4 UCW FEBRUARY 12-18, 2020 WWW.UPANDCOMINGWEEKLY.COM STAFF PUBLISHER Bill Bowman Bill@upandcomingweekly.com ASSOCIATE PUBLISHER Stephanie Crider editor@upandcomingweekly.com OPERATIONS DIRECTOR Paulette Naylor accounting@upandcomingweekly.com EDITOR Jenna Shackelford jenna@upandcomingweekly.com HOPE MILLS AND SENIOR SPORTS EDITOR Earl Vaughan Jr. EarlUCWSports@gmail.com REPORTER Jeff Thompson news@upandcomingweekly.com GRAPHIC DESIGNER Elizabeth Baker art@upandcomingweekly.com MARKETING ASSOCIATE Linda McAlister Brown linda@upandcomingweekly.com DISTRIBUTION MANAGER/SALES ADMINISTRATOR Laurel Handforth laurel@upandcomingweekly.com CONTRIBUTING WRITERS D.G. Martin, Pitt Dickey, Margaret Dickson, Karl Merritt, John Hood, Jim Jones, Shanessa Fenner, Prudence Mainor, Avery Powers, Elizabeth Blevins, Crissy Neville ––––––––––– Up & Coming Weekly www.upandcomingweekly.com 208 Rowan St. P.O. Box 53461 Fayetteville, NC 28305 PHONE: 910-484-6200 FAX: 910-484-9218 Up & Coming Weekly is a "Quality of Life" publication with local features, news and information on what's happening in and around the Fayetteville/Cumberland County community. Up & Coming Weekly is published weekly on Wednesdays. Up & Coming Weekly welcomes manuscripts, photographs and artwork for publication consideration, but assumes no responsibility for them. We cannot accept responsibility for the return of unsolicited manuscripts or material. Opinions expressed by contributors do not necessarily reflect the views of the publisher. The publisher reserves the right to edit or reject copy submitted for publication. Up & Coming Weekly is free of charge and distributed at indoor and outdoor locations throughout Fayetteville, Fort Bragg, Pope Air Force Base, Hope Mills and Spring Lake. Readers are limited to one copy per person. © 2020 by F&B Publications, Inc. All rights reserved. Reproduction or use of editorial or advertisements without permission is strictly prohibited. Various ads with art graphics designed with elements from: vecteezy.com and freepik.com. PUBLISHER'S PEN BILL BOWMAN, Publisher, UP & COMING WEEKLY. COM- MENTS? BILL@upandcomin- gweekly.com. 910-484-6200. I am not a building architect, contractor, construction engineer, acoustical expert, or re- nowned and highly paid out-of-town consultant. However, I am a con- cerned and observant taxpaying resident who has lived in this com- munity for more than 50 years, and I have a few concerns and historic observations that may be relevant as city engi- neers explore the origins of the newly detected concrete cracks in our new $40 million Segra Stadium, home of the Fayetteville Woodpeckers, a Carolina class A-Advanced minor league affiliate of the Houston Astros. Also, in a related observation, I have a few thoughts and speculations as to where the city and county should locate our long-anticipated and sorely needed performing arts center. After all, the size of this community at 300,000 plus would support such a venue and time is of the essence. With the imminent closure of the 2,400 seat Memorial Auditorium at the Crown Complex looming with a deadline of October 2022, unless a decision is made relatively soon, Fayetteville and Cumberland County could find themselves without any major facility to host local events, outside commercial entertainment venues or educational programs for thousands of Cumberland County school children. So, you are probably wondering what the connection is be- tween concrete cracks at Segra Stadium and the location of the proposed performing arts center. One word — railroad. It's not hard to imagine that with dozens of trains rumbling through Fayetteville every day that building foundations of brick and concrete would be effected in some way. I'm amazed concrete can even set/harden properly with the constant vibrations and tremors caused by thundering train engines pulling thousands of tons of railway cars — all swaying back and forth on the rails — only yards away from these structures. Unfortunately, Segra Sta- dium is sandwiched between two sets of these tremoring railroad tracks. Hopefully, the concrete cracks detected and investigated by city engineers will be of no consequence. With plans to build two seven-story buildings on top of the new $16 million+ parking deck, I'd say an in-depth investigation by the city into the cause of the concrete cracks and the effect of heavy train traffic on this construction project is prudent and well worth the time and money. What does this have to do with the proposed perform- ing arts center? Everything. First of all, anyone who has attended a major celebra- tion, event or concert at Fes- tival Park has experienced the disappointing disruption of an otherwise wonderful performance caused by the intrusive disruption of train traffic. Initially, the trains were ignored and perceived as a minor annoyance. As a result, the proximity of the stage to the train tracks has rendered Festival Park useless as a serious entertainment venue. When selecting the future location for a performing arts center, we should be even more sensitive to the presence of negative out- side influences such as noise and turbulence, such as that created by train traffic, especially, if the facility is to be considered a seri- ous cultural venue where plays, operas and symphony orchestras will be invited to perform. Last year, consultants hired by the city recommended East Gillespie Street. Now, Spectra Venue Manage- ment, which manages the Crown Complex, has hired professional consultants to do a similar study to possibly identify and recom- mend appropriate sites to locate and build a first-class performing arts center. It would be advantageous to locate the center close to downtown, adding to the pedestrian flow and its economic vitality. Unfortunately, there are few areas of downtown where you can es- cape the tremors, sights and sounds of Amtrak, CSX or the railway switching stations. A performing arts center will be a welcomed addition to our community and serve to expand and heighten our cultural sensitivities, but only if the project is executed properly. We will have only one opportunity to get this right. No do-overs! City and county officials would bode well to study this situation carefully, listen to the experts and set their egos and biases aside for the betterment of the entire community. Otherwise, time will run out, and our community will again be "railroaded." anks for reading Up & Coming Weekly. Careful: Don't railroad the performing arts center by BILL BOWMAN When selecting the future location for a performing arts center, we should be even more sensitive to the presence of negative outside influences. HIGH HIGH 67 67 LOW LOW 50 50 HIGH HIGH 58 58 HIGH HIGH 51 51 HIGH HIGH 46 46 HIGH HIGH 69 69 WOO! LOW LOW 46 46 LOW LOW 52 52 FEBRUARY 17 FEBRUARY 16 FEBRUARY 14 FEBRUARY 15 FEBRUARY 18 Showers/Wind AM Showers Showers Mostly Sunny Sunny Few Showers FEBRUARY 13 HIGH HIGH 75 75 LOW LOW 40 40 Humidity 38 71 68 69 45 60 LOW LOW 26 26 LOW LOW 32 32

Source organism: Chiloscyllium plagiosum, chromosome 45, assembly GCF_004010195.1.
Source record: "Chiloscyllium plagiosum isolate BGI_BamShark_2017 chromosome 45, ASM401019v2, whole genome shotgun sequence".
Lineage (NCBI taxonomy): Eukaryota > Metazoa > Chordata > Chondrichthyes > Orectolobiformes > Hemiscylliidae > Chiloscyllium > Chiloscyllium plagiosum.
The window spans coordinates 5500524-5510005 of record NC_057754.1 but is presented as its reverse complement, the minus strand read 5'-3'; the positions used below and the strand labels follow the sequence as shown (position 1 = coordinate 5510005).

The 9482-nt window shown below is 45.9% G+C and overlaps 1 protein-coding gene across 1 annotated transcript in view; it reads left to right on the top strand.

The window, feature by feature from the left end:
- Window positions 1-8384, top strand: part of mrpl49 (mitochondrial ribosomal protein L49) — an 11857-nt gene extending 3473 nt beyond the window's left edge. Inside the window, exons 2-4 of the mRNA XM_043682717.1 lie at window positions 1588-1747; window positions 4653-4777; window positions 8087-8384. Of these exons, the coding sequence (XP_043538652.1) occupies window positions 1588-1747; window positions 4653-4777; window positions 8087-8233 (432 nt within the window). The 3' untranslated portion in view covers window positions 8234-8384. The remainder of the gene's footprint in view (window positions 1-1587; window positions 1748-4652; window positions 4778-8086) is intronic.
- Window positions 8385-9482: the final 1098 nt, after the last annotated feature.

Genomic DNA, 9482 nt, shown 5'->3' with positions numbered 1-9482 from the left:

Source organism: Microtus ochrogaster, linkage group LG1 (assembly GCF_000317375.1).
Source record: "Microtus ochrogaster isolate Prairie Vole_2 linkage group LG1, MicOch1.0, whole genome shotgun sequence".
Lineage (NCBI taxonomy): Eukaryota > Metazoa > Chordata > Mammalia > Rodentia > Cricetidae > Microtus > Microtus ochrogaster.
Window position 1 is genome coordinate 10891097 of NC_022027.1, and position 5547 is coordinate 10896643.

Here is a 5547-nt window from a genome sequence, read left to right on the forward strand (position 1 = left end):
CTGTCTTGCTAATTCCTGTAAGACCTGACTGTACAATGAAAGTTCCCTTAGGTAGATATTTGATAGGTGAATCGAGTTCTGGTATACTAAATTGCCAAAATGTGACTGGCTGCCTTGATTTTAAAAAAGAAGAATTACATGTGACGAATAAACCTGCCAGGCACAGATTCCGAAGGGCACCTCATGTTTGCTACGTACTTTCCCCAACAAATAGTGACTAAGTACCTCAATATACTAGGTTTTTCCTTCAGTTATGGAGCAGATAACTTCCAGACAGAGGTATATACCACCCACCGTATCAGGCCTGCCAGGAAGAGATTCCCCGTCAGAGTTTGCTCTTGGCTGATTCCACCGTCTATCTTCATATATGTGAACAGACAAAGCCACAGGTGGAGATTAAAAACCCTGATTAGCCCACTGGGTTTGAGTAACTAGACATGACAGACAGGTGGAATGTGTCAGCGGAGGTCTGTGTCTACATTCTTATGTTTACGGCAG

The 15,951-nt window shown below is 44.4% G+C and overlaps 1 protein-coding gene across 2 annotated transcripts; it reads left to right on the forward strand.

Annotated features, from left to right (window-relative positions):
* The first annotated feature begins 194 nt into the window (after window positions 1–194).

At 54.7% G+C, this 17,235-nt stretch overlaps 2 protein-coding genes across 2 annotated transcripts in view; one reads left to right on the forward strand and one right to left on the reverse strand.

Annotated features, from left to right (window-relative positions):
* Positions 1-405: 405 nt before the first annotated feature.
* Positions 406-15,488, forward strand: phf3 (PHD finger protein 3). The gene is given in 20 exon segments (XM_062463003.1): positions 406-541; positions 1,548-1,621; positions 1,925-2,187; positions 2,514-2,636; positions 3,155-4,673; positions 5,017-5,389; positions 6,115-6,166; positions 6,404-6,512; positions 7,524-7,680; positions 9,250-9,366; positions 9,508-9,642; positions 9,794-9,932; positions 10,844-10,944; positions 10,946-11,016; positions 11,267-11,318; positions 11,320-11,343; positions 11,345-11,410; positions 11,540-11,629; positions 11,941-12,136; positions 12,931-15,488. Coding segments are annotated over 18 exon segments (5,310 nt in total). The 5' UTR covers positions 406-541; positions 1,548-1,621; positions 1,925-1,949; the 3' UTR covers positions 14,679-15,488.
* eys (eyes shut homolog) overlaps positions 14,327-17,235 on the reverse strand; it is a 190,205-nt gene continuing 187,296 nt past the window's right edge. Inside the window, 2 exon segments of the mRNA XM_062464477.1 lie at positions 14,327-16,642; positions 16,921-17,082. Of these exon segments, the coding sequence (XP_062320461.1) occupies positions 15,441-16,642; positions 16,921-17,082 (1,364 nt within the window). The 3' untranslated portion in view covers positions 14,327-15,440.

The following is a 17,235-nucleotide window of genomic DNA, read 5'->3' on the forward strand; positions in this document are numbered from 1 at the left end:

Articles in this issue

Links on this page

Archives of this issue

view archives of Up & Coming Weekly - February 11, 2020